With a population of over 206 million citizens, Nigeria has only about 80 registered neurologists, a disproportionate figure which points to a gross inadequacy of medical specialists with expertise in diagnosing and treating diseases of the brain, spinal cord and nerves.
This was part of the views expressed by experts during a webinar organised by Roche Nigeria in commemoration of World Multiple Sclerosis Day (World MS Day).
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Multiple Sclerosis is a chronic disease that affects the central nervous system, which is the brain, spinal cord and optic nerves.
It causes many different symptoms, including vision loss, pain, fatigue and impaired coordination.
World MS Day is observed on May 30 each year and the theme for this year is, “Connections.”
A consultant neurologist at the University of Abuja Teaching Hospital, Dr Peter Alabi, said approximately 2.8 million people were living with Multiple Sclerosis in the world while 60% of those living with the condition were women.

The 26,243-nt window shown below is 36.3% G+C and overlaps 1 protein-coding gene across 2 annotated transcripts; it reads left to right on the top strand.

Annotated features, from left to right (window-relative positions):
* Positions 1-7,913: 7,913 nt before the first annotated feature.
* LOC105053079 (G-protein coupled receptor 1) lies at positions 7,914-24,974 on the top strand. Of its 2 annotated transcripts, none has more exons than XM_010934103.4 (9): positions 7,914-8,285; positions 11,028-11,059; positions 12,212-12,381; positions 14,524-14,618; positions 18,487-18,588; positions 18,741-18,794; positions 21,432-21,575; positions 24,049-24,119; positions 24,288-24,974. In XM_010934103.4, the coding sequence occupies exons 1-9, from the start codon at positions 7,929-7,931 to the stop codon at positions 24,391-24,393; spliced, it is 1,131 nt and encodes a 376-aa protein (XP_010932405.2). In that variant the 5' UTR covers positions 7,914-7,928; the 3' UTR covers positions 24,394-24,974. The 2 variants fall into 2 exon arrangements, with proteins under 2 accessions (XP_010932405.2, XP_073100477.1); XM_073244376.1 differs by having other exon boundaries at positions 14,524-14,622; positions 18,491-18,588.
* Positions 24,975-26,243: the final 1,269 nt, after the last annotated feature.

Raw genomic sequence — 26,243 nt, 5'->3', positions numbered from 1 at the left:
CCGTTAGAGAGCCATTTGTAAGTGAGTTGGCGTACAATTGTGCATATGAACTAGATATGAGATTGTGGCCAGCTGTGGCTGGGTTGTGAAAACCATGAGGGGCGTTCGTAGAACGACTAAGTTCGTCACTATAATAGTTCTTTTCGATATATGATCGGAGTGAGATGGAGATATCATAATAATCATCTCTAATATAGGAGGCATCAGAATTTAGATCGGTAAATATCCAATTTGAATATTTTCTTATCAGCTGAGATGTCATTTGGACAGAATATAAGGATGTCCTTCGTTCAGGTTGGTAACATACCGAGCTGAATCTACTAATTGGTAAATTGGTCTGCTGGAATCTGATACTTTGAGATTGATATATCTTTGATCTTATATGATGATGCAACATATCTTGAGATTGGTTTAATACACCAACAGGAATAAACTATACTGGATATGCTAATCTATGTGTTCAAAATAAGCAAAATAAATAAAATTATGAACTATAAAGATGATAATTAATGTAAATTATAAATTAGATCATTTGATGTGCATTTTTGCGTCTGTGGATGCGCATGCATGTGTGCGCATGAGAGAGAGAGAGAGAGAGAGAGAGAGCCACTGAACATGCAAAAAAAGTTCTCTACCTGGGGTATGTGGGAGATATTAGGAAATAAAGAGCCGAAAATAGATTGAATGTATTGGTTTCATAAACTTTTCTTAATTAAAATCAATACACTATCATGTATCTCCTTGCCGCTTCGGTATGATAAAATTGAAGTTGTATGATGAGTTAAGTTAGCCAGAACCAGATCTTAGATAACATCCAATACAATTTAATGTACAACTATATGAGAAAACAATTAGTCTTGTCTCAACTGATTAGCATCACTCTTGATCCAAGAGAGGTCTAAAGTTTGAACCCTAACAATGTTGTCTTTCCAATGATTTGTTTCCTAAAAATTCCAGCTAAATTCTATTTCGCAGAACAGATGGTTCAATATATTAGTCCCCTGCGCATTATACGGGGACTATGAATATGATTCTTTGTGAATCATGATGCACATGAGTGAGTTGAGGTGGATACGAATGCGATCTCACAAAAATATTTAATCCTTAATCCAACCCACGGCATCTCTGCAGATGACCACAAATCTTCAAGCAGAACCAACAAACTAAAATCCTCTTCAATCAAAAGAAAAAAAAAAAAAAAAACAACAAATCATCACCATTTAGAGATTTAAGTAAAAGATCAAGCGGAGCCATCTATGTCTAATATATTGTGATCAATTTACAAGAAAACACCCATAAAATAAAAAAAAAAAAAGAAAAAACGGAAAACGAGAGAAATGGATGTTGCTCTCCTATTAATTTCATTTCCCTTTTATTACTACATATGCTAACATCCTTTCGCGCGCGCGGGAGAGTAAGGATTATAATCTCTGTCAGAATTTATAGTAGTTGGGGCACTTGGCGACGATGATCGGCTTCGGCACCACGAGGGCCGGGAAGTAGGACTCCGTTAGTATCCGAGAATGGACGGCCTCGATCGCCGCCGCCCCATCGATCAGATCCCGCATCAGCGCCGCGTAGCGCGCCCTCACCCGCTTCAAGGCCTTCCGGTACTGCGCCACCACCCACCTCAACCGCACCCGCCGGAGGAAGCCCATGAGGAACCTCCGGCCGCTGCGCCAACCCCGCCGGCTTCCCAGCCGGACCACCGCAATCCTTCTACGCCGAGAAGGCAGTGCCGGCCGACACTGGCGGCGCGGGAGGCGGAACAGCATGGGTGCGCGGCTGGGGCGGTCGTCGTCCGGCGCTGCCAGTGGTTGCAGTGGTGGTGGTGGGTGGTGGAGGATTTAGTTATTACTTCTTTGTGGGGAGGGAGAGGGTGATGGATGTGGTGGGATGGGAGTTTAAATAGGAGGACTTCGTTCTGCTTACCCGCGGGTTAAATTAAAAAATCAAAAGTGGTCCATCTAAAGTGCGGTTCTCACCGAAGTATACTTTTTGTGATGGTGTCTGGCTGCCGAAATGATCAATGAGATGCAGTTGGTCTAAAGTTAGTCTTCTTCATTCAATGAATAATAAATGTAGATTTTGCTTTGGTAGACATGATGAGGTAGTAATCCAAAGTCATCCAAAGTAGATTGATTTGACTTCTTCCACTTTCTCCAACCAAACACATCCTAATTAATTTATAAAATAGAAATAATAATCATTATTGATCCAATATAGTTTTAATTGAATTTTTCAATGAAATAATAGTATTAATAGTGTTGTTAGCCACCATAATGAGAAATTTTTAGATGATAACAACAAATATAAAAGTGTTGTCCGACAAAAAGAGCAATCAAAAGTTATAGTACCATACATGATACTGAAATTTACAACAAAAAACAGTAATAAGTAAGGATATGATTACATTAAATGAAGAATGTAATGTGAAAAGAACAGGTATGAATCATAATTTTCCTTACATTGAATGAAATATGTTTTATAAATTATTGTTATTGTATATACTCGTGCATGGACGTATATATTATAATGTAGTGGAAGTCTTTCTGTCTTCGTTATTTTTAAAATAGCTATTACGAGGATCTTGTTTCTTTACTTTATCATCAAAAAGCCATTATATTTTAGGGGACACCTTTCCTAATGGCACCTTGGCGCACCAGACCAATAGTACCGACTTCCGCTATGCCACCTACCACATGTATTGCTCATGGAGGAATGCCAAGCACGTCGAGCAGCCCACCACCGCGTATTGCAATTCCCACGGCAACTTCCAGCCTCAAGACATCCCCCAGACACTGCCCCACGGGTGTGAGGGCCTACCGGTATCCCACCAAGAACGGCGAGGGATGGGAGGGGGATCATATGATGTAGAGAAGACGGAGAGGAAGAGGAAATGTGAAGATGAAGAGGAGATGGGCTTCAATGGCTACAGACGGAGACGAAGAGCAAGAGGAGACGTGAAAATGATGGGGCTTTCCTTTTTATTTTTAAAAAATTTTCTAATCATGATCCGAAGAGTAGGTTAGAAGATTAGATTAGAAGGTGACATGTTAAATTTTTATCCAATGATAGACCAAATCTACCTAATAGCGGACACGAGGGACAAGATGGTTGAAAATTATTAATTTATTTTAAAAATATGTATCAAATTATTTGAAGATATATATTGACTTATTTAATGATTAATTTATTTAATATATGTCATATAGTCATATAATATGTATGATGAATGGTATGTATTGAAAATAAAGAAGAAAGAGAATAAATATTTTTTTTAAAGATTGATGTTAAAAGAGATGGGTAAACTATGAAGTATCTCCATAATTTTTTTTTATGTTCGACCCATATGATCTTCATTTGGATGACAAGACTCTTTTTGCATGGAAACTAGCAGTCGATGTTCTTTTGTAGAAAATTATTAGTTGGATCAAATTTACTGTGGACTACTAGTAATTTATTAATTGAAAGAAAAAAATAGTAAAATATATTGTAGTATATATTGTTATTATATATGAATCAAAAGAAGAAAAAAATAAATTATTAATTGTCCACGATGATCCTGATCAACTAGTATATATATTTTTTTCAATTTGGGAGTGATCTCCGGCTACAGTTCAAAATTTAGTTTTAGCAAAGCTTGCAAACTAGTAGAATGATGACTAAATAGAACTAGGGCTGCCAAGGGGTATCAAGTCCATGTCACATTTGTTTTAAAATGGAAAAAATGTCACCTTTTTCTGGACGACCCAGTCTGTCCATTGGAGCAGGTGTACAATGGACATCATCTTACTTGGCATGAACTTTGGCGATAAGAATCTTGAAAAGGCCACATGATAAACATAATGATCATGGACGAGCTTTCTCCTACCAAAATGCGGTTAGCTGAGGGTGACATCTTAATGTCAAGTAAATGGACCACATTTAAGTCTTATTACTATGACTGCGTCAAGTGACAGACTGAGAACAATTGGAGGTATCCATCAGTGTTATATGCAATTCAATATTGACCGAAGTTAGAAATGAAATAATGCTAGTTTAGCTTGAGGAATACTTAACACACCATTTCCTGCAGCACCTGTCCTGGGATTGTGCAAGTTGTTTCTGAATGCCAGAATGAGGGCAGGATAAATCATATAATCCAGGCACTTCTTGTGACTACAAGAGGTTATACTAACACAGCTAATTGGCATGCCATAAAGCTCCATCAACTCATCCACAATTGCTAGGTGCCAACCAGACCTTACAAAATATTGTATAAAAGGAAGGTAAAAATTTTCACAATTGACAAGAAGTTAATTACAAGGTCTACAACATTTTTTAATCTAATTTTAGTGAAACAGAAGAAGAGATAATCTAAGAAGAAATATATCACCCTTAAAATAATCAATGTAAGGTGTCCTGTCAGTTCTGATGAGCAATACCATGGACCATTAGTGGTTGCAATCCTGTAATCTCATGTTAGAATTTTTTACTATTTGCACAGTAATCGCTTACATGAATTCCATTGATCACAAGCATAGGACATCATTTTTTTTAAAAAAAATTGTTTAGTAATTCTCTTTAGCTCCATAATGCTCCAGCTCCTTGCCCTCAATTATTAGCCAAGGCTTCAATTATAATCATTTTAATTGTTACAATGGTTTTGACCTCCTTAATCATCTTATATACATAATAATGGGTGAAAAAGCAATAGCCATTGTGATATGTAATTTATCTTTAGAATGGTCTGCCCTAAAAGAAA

In Nigeria, he said an estimated 10,048 people were living with MS and that the diagnosis of the condition remained a stress area, with numerous challenges such as limited access to diagnostic tools, serology testing and magnetic resonance imaging (MRI).
He listed other challenges to include low awareness and limited access to medications required to manage the disease.
The general manager, Roche Nigeria, Dr Ladi Hameed, said the organisation planned to map MS patients’ journey by identifying data gaps and launching clinical trials to understand how MS affects a typical African patient.
He also said the company was willing to collaborate with stakeholders to develop data registries as well as work with MS patient groups within the country to reduce the stigma and increase awareness.